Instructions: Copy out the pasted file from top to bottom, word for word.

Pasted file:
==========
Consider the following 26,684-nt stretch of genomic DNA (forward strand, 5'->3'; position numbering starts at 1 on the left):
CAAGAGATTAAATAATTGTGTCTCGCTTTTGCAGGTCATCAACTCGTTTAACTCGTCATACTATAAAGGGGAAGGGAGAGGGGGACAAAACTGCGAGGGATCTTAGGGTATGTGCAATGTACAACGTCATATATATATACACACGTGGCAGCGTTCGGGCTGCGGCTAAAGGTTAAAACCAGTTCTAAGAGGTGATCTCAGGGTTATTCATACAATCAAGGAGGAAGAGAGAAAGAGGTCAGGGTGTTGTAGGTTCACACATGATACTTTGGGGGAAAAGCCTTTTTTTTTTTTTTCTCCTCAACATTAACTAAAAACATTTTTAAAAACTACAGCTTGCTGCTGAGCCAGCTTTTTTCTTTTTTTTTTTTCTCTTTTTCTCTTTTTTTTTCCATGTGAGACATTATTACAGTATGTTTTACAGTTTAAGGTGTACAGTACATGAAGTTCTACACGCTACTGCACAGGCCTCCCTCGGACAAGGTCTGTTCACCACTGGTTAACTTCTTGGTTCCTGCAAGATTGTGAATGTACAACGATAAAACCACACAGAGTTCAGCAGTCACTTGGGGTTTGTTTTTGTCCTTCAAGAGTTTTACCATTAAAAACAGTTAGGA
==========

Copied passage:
Consider the following 26,684-nt stretch of genomic DNA (forward strand, 5'->3'; position numbering starts at 1 on the left):
CAAGAGATTAAATAATTGTGTCTCGCTTTTGCAGGTCATCAACTCGTTTAACTCGTCATACTATAAAGGGGAAGGGAGAGGGGGACAAAACTGCGAGGGATCTTAGGGTATGTGCAATGTACAACGTCATATATATATACACACGTGGCAGCGTTCGGGCTGCGGCTAAAGGTTAAAACCAGTTCTAAGAGGTGATCTCAGGGTTATTCATACAATCAAGGAGGAAGAGAGAAAGAGGTCAGGGTGTTGTAGGTTCACACATGATACTTTGGGGGAAAAGCCTTTTTTTTTTTTTTCTCCTCAACATTAACTAAAAACATTTTTAAAAACTACAGCTTGCTGCTGAGCCAGCTTTTTTCTTTTTTTTTTTTCTCTTTTTCTCTTTTTTTTTCCATGTGAGACATTATTACAGTATGTTTTACAGTTTAAGGTGTACAGTACATGAAGTTCTACACGCTACTGCACAGGCCTCCCTCGGACAAGGTCTGTTCACCACTGGTTAACTTCTTGGTTCCTGCAAGATTGTGAATGTACAACGATAAAACCACACAGAGTTCAGCAGTCACTTGGGGTTTGTTTTTGTCCTTCAAGAGTTTTACCATTAAAAACAGTTAGGA